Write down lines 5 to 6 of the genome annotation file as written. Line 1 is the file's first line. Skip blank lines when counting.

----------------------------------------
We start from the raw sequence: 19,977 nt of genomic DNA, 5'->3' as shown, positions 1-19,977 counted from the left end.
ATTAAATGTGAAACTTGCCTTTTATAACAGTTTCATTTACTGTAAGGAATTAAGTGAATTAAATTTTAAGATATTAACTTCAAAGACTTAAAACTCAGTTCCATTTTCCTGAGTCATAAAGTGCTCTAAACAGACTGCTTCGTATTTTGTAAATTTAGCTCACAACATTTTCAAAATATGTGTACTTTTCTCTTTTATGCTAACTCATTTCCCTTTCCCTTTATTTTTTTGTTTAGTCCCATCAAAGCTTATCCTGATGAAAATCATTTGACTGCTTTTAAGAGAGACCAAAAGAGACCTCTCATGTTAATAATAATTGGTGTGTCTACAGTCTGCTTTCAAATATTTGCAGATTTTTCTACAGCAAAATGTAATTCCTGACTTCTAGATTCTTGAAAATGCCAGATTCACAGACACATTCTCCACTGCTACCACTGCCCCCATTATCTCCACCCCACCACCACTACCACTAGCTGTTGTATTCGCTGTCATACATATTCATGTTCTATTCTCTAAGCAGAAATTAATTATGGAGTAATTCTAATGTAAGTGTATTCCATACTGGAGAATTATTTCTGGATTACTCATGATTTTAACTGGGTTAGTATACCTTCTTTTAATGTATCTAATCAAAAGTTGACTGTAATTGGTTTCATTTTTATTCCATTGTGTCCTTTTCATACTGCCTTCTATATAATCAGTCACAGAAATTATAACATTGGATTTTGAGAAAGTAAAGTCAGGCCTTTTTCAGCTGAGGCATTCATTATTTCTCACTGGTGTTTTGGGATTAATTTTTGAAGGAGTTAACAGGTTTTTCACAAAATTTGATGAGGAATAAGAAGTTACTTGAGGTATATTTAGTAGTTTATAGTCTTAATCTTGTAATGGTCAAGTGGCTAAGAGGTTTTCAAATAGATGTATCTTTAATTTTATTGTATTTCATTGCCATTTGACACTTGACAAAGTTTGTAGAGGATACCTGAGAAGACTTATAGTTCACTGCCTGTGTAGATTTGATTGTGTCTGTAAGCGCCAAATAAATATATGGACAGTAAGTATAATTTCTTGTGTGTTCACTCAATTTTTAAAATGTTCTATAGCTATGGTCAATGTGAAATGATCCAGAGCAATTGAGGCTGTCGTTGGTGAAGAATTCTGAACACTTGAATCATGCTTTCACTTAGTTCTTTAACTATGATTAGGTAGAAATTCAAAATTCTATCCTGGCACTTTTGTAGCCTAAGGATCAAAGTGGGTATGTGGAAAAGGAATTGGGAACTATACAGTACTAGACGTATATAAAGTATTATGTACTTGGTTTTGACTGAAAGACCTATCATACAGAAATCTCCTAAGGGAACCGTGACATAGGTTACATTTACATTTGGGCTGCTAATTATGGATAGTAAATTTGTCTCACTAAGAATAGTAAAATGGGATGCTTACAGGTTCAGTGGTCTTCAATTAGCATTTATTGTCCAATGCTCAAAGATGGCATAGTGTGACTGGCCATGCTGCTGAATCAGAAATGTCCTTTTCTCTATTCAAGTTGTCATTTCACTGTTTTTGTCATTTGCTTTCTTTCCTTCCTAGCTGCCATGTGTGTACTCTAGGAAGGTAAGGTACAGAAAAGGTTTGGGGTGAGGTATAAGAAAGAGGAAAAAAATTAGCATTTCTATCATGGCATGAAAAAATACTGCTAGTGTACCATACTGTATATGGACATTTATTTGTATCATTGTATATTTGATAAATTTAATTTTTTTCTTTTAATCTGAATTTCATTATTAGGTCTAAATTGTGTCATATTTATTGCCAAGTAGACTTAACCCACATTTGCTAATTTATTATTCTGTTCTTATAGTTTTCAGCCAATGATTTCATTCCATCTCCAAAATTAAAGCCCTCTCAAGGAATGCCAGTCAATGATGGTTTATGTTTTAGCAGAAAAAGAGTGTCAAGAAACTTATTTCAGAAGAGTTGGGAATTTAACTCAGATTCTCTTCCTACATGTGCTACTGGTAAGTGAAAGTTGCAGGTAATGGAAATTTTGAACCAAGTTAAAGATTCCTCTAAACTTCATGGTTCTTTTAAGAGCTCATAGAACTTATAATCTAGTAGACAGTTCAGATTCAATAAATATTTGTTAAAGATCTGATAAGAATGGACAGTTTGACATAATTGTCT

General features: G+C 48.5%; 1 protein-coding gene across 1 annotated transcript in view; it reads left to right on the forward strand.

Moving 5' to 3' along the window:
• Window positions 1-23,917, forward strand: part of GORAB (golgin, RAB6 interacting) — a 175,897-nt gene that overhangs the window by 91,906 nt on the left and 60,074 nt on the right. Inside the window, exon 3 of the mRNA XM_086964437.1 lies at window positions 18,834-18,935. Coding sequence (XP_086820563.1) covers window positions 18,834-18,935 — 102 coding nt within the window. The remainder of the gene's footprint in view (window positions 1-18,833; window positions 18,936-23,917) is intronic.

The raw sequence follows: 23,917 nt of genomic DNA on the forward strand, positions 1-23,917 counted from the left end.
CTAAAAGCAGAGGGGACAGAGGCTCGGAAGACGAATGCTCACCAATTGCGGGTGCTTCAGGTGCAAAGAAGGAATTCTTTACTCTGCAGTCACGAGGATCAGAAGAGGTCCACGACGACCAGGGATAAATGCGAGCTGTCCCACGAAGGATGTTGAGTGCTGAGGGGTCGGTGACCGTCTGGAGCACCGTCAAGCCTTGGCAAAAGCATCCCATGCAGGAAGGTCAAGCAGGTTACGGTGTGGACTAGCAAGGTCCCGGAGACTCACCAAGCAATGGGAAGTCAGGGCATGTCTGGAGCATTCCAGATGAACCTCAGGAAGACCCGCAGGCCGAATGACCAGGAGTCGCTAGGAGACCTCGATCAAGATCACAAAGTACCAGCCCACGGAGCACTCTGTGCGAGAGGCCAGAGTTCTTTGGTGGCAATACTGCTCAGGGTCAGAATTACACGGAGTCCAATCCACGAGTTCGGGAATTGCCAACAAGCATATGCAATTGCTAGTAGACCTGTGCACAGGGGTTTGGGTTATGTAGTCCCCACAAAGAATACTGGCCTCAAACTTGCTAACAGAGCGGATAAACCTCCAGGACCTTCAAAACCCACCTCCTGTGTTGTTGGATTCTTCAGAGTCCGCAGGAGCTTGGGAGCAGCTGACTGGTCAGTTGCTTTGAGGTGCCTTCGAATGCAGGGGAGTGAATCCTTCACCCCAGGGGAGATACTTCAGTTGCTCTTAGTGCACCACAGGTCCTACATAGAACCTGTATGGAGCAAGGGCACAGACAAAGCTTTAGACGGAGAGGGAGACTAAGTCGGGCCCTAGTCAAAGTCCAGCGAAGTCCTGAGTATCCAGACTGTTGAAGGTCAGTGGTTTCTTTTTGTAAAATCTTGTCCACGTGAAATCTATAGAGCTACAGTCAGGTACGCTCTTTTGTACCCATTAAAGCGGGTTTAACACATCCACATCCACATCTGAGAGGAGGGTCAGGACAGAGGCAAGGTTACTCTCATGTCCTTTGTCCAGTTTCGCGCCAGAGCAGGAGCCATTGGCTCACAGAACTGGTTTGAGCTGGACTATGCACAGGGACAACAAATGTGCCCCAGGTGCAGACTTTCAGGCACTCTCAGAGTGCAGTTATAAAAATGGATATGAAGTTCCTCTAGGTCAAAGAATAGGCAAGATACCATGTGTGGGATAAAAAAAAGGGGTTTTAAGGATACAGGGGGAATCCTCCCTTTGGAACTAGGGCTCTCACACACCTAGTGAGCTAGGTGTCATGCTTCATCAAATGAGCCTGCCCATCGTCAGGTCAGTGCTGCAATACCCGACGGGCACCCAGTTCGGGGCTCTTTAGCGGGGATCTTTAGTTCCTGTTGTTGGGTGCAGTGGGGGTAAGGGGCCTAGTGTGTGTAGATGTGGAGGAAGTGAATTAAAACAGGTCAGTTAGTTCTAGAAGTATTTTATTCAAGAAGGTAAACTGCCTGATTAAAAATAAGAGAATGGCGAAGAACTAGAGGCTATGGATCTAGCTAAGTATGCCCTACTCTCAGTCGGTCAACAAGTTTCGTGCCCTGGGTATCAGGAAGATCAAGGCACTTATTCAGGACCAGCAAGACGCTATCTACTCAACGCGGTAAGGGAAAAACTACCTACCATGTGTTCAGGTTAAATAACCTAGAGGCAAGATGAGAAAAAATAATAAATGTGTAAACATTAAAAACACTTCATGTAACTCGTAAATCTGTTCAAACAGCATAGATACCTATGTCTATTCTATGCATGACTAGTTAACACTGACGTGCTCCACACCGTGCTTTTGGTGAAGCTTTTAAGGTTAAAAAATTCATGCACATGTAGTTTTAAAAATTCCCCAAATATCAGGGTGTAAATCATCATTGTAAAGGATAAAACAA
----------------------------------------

• Window positions 1-23,917, forward strand: part of GORAB (golgin, RAB6 interacting) — a 175,897-nt gene that overhangs the window by 91,906 nt on the left and 60,074 nt on the right. Inside the window, exon 3 of the mRNA XM_086964437.1 lies at window positions 18,834-18,935. Coding sequence (XP_086820563.1) covers window positions 18,834-18,935 — 102 coding nt within the window. The remainder of the gene's footprint in view (window positions 1-18,833; window positions 18,936-23,917) is intronic.

The raw sequence follows: 23,917 nt of genomic DNA on the forward strand, positions 1-23,917 counted from the left end.